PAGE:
The famous portrait of Charles William Lambton by Sir Thomas Lawrence, known as red boy, will soon join the collection of the National Gallery in London. The institution has pledged to purchase the work from a private collection for £ 9.3million (approximately $ 12.7million).
In a statement, the National Gallery said the purchase is a unique opportunity “to acquire a painting of exceptional importance by one of the best European portrait painters of the early 19th century, which is of exceptional heritage significance. British National “.
The painting, a depiction of the thoughtful boy in a crimson velvet costume, was first exhibited at the Royal Academy in 1825. In 1967, red boy became the first painting to appear on a British postage stamp, and it has since become a staple on British caramel and shortbread tins.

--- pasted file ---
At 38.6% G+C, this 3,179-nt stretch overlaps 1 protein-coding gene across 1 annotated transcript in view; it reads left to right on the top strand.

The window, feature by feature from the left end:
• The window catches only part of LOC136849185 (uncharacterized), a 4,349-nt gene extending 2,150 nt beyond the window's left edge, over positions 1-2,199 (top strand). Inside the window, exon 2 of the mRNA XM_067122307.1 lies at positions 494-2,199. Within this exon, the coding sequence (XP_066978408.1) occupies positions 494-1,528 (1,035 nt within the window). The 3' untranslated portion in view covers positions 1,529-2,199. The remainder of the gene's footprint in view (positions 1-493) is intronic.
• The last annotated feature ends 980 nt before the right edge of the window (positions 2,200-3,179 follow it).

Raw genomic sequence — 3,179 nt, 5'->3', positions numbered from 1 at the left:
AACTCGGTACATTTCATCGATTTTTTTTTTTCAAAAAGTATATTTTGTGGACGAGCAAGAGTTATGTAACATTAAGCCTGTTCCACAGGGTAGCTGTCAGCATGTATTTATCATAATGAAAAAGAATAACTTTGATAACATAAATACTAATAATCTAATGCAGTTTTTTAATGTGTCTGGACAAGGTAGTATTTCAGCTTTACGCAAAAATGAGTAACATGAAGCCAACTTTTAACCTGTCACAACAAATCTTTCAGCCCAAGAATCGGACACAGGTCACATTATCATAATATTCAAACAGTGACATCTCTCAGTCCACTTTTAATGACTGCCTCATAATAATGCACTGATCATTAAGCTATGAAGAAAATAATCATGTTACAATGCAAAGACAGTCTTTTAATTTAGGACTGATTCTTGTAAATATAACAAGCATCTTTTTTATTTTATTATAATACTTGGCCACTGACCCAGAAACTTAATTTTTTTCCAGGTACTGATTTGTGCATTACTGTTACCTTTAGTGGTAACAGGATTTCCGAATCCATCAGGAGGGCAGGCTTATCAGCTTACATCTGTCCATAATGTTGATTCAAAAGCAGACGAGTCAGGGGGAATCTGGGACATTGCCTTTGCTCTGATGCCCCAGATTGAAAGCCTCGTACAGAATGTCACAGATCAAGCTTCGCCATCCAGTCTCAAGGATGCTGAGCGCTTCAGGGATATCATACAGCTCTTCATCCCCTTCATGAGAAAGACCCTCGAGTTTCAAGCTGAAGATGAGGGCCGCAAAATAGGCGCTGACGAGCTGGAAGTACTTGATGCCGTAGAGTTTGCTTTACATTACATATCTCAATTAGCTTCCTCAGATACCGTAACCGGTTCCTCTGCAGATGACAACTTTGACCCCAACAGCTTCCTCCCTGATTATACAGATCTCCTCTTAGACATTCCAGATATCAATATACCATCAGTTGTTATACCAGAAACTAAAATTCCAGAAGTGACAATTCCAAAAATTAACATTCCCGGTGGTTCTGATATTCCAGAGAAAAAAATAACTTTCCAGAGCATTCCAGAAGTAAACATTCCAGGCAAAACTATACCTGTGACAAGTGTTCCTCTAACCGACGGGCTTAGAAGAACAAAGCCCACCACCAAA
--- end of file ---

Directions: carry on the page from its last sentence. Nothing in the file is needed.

Now considered a national icon, public opinion was initially divided over the coin when it debuted. English Romantic poet William Wordsworth remarked after seeing it: “Lawrence’s portrait of young Lambton is a miserable and histrionic thing; the taste of the public must be stale indeed, if that is admired. A writer for the Times of London, however, praised his “youthful sparkling intelligence”.
In 1833, at the height of his popularity and maturity as an artist, prominent British portrait painter Thomas Lawrence was commissioned to create the painting by the subject’s father, John George Lambton. His scale and imagery are unusual for a portrait of a young child in the 19th century: Charles sits outside at night, on a rocky promontory overlooking the sea. He is posed informally, with one arm folded and a wandering gaze.
Gabriele Finaldi, director of the National Gallery, described the portrait as “dazzling” and “a feat of technical genius and at the same time a moving portrayal of a young boy becoming aware of himself”.
The permanent collection of the institution is rich in paintings of children, such as Murillo, Hogarth, Liotard, Gainsborough and Vigée Le Brun. Finalid added: “I have no doubts that when acquired, it will quickly become a much admired painting for all of our visitors.”